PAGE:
Possibly Keaton’s best-known work, this silent comedy about a railroad engineer desperate to recover his stolen locomotive behind enemy lines during the American Civil War features some of the medium’s most inventive action scenes with trains.
Dir. Buster Keaton & Clyde Bruckman
1926 | USA | Silent | 79 mins | 1.33:1 | English intertitles
Not rated – likely to be PG
Cast: Buster Keaton, Marion Mack, Glen Cavender
Plot: After being rejected by the Confederate military, not realizing it was due to his crucial civilian role, an engineer must single-handedly recapture his beloved locomotive after it is seized by Union spies and return it through enemy lines.
Subject Matter: Moderate/Fun
Narrative Style: Straightforward
Audience Type: Slightly Mainstream
I’ve already been dabbling in cinema for fifteen years, but there are still ‘firsts’ yet to be unlocked. This is one of them—my first ever Buster Keaton movie, thanks to MUBI for helping me to tick this checkbox.
I’ve heard so much about The General, which is possibly Keaton’s best-known work, from it being a bonafide silent comedy classic to, at least from a personal level, having listened to the score created by Joe Hisaishi for a version produced in 2004.
Keaton plays Johnnie, a Confederate railroad engineer who, according to the film’s early title card, has two loves: his engine and… a woman he has a crush on.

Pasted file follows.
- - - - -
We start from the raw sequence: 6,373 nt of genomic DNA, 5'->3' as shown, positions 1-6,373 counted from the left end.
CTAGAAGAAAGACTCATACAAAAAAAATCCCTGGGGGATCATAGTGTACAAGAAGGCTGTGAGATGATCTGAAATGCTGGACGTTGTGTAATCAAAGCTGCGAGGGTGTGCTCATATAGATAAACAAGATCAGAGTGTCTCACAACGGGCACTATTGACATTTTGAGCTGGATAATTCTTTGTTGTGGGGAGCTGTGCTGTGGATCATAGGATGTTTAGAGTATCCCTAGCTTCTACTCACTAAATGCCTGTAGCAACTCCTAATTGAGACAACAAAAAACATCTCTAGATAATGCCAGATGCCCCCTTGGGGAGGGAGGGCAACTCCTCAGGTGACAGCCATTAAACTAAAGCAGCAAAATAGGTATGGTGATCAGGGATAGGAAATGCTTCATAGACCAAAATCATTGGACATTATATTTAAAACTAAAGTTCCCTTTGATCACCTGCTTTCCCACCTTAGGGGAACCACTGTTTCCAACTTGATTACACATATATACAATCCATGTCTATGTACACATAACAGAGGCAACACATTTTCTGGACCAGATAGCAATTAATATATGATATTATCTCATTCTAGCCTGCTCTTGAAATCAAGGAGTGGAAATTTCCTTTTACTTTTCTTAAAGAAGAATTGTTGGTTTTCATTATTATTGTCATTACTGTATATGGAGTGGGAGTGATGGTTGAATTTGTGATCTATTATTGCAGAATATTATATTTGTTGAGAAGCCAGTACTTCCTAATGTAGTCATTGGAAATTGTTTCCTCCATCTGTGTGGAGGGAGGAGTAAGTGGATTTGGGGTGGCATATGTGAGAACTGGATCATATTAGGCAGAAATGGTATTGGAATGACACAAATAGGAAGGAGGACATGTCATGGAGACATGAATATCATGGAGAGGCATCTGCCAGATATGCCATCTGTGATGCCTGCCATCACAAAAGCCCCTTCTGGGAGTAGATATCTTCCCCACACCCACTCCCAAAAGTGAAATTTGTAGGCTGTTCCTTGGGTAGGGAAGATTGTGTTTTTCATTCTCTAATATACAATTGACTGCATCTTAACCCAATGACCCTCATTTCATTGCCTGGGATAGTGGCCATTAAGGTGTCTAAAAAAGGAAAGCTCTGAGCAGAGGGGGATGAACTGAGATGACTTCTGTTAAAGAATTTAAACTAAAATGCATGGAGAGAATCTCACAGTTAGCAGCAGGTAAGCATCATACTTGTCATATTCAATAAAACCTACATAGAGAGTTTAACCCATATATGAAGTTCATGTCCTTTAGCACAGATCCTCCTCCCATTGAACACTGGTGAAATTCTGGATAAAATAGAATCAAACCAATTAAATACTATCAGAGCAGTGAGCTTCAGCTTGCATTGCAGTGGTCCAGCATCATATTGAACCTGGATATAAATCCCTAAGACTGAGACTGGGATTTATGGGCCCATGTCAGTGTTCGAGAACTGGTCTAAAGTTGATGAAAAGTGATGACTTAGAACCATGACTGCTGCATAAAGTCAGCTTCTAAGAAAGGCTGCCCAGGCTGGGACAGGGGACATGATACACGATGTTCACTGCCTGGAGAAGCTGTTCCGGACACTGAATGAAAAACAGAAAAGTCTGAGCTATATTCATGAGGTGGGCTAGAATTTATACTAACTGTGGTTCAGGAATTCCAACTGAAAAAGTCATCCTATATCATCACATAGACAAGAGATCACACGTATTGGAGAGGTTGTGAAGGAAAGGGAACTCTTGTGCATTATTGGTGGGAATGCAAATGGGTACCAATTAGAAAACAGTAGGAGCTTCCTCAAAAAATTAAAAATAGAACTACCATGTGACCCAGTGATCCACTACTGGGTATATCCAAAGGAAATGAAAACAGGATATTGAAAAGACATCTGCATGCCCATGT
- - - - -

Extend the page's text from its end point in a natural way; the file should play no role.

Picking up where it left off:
As economically told a tale as you can get, The General brings ‘woman’ and ‘engine’ together in a journey where Johnnie must save the day.
“I don’t want you to speak to me again until you are in uniform.”
The setting is the American Civil War—a group of Union spies have stolen Johnnie’s locomotive, hoping it would alter the outcome of a prospective battle, but oblivious to the fact that Johnnie’s romantic interest is onboard the train.
The context of the civil war aside, which is a touchy subject for some American critics, The General is best experienced as an action-comedy, where it features some of the medium’s most inventive—and effortlessly mounted—action scenes with trains.
Trains hurtling forwards, reversing, a few near misses, plus a set piece with a bridge (Lean’s The Bridge on the River Kwai surely owes a great debt to this) adorn a largely fast-paced and riveting work. The General is essential viewing for anyone exploring the early American silent classics.